Inaccurate lease accounting can lead to a host of problems for an organization, such as wasting time and resources and a failed audit. In the final stages of the auditing process, accounting professionals will test the assertions in a company’s financial statements, including the completeness assertion. Let’s look at what completeness assertion is in lease accounting and how to ensure its accuracy when preparing for audits.
What is completeness assertion in lease accounting?
On a financial statement, completeness assertion affirms that the statement is thorough, includes and details all required items for a particular accounting period and that the organization’s entire inventory is included in the total inventory figure.
In lease accounting specifically, the completeness assertion claims that all leases have been captured and properly capitalized on the balance sheet.
Auditing completeness under ASC 842
Completeness is a significant audit area for leases. With the ASC 842 standard, organizations must recognize assets and liabilities on the balance sheet for both operating and finance leases. It’s now crucial for companies—whether private or public—to have an accurate and thorough accounting of all leased assets to ensure completeness.
When a business is audited under ASC 842, an auditor will assess completeness across several areas, including:
- Lease calculations: Auditors make sure initial balances are calculated correctly and that lease expenses and ROU asset amortization are accurately recorded. They’ll also check to make sure all lease transactions are recorded within the stated period.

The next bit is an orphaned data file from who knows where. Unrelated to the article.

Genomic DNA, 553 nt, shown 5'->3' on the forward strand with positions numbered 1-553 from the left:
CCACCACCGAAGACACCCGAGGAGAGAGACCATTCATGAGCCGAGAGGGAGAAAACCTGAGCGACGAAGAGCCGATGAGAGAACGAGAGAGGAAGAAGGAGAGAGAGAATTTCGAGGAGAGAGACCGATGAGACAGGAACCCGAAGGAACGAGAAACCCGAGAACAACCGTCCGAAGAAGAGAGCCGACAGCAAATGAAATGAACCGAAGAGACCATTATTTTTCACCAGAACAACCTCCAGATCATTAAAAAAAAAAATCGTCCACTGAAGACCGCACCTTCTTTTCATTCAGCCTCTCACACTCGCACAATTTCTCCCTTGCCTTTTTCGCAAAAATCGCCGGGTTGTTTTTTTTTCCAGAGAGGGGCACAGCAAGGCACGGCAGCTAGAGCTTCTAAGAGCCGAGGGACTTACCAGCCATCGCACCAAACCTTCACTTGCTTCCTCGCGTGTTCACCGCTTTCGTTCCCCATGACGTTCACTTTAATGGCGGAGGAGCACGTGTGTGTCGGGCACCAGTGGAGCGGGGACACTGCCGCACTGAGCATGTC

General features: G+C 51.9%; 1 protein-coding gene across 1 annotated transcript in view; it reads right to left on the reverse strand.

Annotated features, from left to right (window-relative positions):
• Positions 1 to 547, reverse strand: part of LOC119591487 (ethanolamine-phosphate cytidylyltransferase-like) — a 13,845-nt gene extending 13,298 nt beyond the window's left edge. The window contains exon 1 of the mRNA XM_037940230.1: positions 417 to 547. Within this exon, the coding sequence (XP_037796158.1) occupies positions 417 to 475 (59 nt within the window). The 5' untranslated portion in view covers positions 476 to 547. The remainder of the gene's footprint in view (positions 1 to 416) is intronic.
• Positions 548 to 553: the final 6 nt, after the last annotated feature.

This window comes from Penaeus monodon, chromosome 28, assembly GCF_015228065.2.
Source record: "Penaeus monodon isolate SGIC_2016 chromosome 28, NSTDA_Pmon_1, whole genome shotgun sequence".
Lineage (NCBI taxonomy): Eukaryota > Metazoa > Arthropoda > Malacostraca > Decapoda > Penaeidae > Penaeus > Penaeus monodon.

- Quantitative and qualitative footnote disclosures: Auditors check footnote disclosures to ensure all information—including assets, liabilities, lease expenses, cash flow and more—are properly recorded. They also look at the qualitative information that explains what the numbers mean for the company.
- Embedded leases: It’s easy to overlook or improperly record embedded leases, which are leases within a larger contract. Auditors make sure all embedded leases are clearly and correctly recognized in your company’s financial statements.
How to ensure accurate completeness assertions
With the new accounting standards, each lease under a business now directly impacts the balance sheet. Not having an accurate, complete representation of all leases could result in an understatement of assets and liabilities.
As a result, businesses must identify all arrangements that meet the definition of a lease per ASC 842 to ensure completeness. Ignoring this step can lead to a waste of time, money and professional resources, especially during audits, along with costly fines or penalties if financial statements are misrepresenting leased assets.
Identifying a complete population of leases can be a large undertaking, depending on how centralized a business’ operations are. Typically, this process involves inquiries with department heads along with a detailed review of accounts payable. Because of this, it’s important to maintain seamless and ongoing communication across departments.
Companies that are in the process of adopting ASC 842 may also find they need new systems or protocols to preserve completeness on an ongoing basis. The right lease administration and accounting software can help save time and resources by enabling teams to regularly capture all details of leased assets as well as efficiently compile all completeness evidence before audits.